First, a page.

Club officials had been debating Bautista, 28, this week at the Winter Meetings. Acquired in a trade with the Tigers in June, he earned $395,000 in 2008, $5,000 more than the league minimum, but could have seen his salary jump to something in the neighborhood of $1 million through the arbitration process.
The decision to non-tender also gave the Pirates some roster flexibility. When the team formally agreed to terms with free-agent infielder Ramon Vazquez earlier in the day, the 40-man roster temporarily became full.
With Bautista removed, it fell back to 39.
"He would need to make our club, and because it was going to be a 'compete to make the club' situation, we didn't feel it was worth a half-million dollar gamble," Huntington said. "We still think there's a great fit for him here and we think he has a great chance to make our club, but given our potential need for a roster spot going forward to sign a free agent or make trades in which we returned multiple 'rostered' players, and given that we weren't 100 percent convinced that he was going to make our club, we made the tough decision to non-tender him."
That extra spot could go to a player from another club who, like Bautista, was non-tendered Friday. Huntington and his staff will scour that list beginning on Saturday.
Control has been an issue for Bautista, though he still could be attractive to a number of clubs seeking bullpen help if he's willing to accept a more modest salary than Pittsburgh would have had to pay. He allowed 28 earned runs and 28 walks (with 34 strikeouts) in 41 1/3 innings of relief for Pittsburgh. In his 176 innings of Major League work over parts of five seasons, Bautista has issued 97 walks.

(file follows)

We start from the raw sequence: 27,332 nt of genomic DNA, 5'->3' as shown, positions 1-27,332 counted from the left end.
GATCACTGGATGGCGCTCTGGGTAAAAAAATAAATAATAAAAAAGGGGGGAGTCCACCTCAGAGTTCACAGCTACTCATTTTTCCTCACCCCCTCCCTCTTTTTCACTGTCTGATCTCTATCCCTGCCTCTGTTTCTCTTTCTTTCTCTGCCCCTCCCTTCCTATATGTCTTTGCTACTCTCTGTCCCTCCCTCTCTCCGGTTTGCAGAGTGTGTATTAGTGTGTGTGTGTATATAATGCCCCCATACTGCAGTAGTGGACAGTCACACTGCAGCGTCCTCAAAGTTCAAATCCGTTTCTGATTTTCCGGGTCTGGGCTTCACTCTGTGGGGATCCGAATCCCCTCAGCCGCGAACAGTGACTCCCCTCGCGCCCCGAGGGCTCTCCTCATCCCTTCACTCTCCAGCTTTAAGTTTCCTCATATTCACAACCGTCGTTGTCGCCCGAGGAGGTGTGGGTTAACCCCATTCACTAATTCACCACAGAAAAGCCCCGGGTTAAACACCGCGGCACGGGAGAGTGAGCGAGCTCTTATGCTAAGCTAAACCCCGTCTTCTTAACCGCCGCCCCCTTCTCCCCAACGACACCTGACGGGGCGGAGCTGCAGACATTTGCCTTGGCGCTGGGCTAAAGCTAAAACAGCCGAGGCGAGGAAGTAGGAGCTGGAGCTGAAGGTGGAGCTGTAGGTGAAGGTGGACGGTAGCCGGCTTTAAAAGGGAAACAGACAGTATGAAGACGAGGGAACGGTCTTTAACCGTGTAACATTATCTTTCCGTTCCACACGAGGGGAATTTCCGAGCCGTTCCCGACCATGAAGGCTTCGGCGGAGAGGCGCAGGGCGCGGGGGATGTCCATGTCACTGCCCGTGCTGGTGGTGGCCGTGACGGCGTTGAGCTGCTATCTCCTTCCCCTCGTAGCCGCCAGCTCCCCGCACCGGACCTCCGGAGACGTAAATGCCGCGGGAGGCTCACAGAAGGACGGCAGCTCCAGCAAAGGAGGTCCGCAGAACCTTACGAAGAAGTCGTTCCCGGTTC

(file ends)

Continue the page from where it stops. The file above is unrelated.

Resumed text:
It remains to be seen whether Bautista is open to a Minor League offer with an invitation to big league camp.
"Like a lot of players in this situation, I think they want to explore the market," Huntington said. "Time will tell."
Friday's decisions applied to players eligible for arbitration, typically those with more than three years of Major League service but less than the six to qualify for free agency. Players who were tendered contracts are considered signed for 2009 at a salary to be determined, not less than 80 percent of his salary the previous season, and both sides continue negotiating. If a deal cannot be struck, the team and the player will each file a proposed 2009 salary in early January. Those figures are exchanged on Jan. 19, and a date for a salary arbitration hearing is then set for Feb. 1-21.
If the sides still cannot come to terms before the date of the hearing, a representative for the team and one for the player present a case before a panel of arbiters, which chooses one salary or the other.
The Pirates might follow the recent trend in baseball and take things to the next step. The team has approached or intends to approach Maholm, McLouth and Doumit concerning multi-year deals, an opportunity to "buy out" arbitration years and perhaps a free agent season or two.
"It's something that we will make the effort to do," Huntington said. "The last couple of years, it has been something clubs have been aggressive with and have had some success with. On the flip side of it, it only makes sense if you're actually projecting out a savings and/or you're buying out a free agent year or two. ...
"From our standpoint, it's always going to come back to [identifying] the right players at the right dollars at the right time."
Teams seeking cost certainty like the Brewers and Rockies have struck similar agreements with young stars Ryan Braun and Troy Tulowitzki, who forego some of money they would earn by going through arbitration on the table in favor of long-term security.